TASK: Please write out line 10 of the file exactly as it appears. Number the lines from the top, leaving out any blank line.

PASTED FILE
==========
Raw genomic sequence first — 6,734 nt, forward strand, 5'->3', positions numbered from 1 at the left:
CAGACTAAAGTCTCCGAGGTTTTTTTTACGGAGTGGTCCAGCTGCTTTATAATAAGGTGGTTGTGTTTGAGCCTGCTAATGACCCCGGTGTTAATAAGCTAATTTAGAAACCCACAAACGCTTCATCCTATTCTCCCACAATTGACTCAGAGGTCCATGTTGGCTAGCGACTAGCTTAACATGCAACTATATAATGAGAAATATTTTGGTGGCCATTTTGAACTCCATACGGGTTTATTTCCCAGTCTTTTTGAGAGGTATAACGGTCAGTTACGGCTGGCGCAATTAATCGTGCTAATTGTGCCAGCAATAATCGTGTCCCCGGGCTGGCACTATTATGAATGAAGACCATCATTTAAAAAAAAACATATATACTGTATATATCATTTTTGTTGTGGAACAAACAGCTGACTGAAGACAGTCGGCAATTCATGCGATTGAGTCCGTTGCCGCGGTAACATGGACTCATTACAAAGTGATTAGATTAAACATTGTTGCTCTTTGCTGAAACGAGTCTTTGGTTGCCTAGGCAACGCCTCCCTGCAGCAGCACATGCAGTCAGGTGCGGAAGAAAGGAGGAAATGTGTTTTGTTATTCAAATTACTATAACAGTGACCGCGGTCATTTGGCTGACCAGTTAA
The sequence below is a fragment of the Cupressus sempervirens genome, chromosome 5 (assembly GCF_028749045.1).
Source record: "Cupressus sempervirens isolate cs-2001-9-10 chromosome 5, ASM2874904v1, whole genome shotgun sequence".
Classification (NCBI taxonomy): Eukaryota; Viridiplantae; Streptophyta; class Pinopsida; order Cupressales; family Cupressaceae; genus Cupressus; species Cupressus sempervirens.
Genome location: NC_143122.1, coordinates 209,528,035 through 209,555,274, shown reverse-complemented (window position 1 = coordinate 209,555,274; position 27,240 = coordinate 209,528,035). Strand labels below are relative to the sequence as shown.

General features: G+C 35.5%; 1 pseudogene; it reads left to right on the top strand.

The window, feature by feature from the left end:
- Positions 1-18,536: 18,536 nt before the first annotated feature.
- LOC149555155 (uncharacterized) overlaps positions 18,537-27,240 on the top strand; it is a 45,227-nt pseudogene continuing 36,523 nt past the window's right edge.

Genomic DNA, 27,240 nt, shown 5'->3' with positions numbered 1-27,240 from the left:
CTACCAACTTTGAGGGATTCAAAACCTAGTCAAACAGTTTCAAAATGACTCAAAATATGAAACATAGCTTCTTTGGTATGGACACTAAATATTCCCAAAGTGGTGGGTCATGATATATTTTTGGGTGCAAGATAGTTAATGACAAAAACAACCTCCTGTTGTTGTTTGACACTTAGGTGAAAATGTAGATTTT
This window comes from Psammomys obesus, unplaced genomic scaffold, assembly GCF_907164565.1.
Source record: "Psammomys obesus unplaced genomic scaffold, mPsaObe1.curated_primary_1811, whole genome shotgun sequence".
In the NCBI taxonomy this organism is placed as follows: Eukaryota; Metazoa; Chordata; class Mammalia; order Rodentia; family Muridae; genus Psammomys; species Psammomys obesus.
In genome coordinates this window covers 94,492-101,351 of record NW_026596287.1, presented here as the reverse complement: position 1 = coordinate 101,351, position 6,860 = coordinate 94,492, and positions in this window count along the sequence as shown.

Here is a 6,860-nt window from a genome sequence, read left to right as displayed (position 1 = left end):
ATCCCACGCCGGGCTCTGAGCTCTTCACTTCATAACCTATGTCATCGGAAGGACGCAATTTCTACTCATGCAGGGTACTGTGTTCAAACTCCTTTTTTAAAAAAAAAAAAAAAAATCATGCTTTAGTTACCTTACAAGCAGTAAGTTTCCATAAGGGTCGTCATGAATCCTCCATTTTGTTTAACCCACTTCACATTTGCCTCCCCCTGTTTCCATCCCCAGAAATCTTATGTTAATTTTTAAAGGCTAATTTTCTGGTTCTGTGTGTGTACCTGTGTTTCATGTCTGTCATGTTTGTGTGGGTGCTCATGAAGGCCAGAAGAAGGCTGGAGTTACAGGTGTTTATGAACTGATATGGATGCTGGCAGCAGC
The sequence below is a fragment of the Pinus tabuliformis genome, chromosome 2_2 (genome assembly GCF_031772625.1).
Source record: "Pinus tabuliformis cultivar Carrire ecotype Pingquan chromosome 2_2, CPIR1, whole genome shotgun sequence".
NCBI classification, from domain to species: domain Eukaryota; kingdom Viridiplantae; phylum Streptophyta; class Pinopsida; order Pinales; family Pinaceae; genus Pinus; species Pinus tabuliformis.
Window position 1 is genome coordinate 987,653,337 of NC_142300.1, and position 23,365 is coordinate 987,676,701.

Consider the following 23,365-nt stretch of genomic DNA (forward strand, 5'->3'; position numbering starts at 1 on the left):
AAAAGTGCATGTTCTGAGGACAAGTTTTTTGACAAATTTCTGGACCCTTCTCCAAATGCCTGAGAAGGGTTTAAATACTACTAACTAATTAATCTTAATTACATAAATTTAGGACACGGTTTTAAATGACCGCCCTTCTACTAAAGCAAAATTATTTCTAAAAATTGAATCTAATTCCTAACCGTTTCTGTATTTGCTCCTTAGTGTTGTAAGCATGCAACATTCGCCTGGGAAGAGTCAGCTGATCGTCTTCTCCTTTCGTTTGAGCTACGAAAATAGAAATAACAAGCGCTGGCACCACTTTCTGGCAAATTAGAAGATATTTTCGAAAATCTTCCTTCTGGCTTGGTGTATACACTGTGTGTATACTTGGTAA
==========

- LOC149555155 (uncharacterized) overlaps positions 18,537-27,240 on the top strand; it is a 45,227-nt pseudogene continuing 36,523 nt past the window's right edge.